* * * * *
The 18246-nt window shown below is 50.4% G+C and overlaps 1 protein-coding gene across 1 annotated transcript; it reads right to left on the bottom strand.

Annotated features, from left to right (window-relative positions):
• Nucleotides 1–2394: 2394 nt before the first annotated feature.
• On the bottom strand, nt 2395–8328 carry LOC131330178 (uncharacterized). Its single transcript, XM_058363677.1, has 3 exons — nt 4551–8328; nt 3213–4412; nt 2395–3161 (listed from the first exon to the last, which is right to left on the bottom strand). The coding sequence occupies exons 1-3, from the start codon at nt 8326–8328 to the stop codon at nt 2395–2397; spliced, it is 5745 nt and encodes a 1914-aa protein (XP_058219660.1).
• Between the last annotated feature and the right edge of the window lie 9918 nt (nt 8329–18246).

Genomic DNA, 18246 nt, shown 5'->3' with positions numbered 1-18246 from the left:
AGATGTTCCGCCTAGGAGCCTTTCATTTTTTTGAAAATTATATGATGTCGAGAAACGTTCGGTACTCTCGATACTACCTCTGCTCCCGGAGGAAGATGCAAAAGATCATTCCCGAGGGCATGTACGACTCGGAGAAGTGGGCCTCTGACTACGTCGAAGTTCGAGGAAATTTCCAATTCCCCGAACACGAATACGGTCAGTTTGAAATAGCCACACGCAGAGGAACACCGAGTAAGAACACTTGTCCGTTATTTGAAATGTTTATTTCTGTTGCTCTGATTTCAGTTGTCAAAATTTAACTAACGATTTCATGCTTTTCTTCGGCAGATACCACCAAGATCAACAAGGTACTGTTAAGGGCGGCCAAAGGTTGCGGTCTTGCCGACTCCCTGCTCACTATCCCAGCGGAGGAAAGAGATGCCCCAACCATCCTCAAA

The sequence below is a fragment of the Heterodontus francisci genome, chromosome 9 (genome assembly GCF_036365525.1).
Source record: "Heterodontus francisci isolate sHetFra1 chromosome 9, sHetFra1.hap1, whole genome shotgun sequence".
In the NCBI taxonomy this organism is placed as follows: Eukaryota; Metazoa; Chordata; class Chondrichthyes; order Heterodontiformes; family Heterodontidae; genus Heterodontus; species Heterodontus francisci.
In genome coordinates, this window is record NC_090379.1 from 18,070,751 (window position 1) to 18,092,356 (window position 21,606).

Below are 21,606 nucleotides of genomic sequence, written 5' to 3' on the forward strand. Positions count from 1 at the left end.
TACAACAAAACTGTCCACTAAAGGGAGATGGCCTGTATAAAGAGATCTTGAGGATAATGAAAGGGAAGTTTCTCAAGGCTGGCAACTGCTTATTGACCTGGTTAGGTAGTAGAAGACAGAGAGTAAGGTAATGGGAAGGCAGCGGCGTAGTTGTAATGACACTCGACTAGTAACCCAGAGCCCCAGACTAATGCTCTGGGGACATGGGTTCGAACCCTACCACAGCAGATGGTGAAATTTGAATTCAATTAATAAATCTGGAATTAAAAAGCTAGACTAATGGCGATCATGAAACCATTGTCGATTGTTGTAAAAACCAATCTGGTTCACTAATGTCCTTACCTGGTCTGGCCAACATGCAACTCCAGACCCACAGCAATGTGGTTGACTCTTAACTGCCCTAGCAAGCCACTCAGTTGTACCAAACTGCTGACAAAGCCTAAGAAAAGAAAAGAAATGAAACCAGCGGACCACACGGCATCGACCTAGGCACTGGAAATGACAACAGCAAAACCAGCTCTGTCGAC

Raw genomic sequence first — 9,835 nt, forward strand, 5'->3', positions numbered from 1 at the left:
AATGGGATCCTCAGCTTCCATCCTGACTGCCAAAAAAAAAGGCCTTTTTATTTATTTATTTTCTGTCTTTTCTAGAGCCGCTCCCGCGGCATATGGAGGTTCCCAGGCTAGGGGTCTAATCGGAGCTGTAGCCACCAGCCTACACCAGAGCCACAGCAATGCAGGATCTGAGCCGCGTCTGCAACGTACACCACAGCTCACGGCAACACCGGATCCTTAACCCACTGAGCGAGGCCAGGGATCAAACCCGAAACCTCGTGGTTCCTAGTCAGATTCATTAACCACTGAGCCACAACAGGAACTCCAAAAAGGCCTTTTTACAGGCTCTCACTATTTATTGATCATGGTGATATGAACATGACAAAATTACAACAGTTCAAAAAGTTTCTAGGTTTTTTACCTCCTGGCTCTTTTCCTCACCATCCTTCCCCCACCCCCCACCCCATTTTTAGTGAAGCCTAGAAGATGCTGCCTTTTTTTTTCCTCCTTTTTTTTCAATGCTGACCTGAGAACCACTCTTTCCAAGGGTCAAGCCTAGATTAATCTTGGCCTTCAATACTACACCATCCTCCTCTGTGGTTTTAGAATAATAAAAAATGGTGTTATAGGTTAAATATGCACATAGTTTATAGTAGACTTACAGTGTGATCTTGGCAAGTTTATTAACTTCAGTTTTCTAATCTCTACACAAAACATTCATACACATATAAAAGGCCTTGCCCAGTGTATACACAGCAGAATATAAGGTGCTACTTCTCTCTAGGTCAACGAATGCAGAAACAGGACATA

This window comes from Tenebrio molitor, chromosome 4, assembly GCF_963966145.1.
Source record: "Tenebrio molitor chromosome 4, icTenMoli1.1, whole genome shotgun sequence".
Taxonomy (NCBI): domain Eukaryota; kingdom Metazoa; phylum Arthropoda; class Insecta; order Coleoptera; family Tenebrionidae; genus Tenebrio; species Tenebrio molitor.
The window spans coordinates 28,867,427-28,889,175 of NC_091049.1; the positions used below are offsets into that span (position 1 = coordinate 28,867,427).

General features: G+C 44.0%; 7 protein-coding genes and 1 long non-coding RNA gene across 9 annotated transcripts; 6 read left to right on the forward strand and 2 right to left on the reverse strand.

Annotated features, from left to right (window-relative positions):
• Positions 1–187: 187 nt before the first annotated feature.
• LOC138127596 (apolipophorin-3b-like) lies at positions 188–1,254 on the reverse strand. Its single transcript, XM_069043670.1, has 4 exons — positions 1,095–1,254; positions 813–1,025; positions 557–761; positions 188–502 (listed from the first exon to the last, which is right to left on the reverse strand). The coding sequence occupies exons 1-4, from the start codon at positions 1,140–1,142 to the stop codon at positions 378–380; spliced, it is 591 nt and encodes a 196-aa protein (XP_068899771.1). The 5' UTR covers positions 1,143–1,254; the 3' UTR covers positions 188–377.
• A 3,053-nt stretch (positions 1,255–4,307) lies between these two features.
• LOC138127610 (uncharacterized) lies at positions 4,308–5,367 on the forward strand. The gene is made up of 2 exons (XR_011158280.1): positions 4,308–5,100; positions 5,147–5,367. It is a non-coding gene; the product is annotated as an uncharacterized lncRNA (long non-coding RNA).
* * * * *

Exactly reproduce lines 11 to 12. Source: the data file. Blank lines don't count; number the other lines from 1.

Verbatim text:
In genome coordinates, this window is record NC_090379.1 from 18,070,751 (window position 1) to 18,092,356 (window position 21,606).

Below are 21,606 nucleotides of genomic sequence, written 5' to 3' on the forward strand. Positions count from 1 at the left end.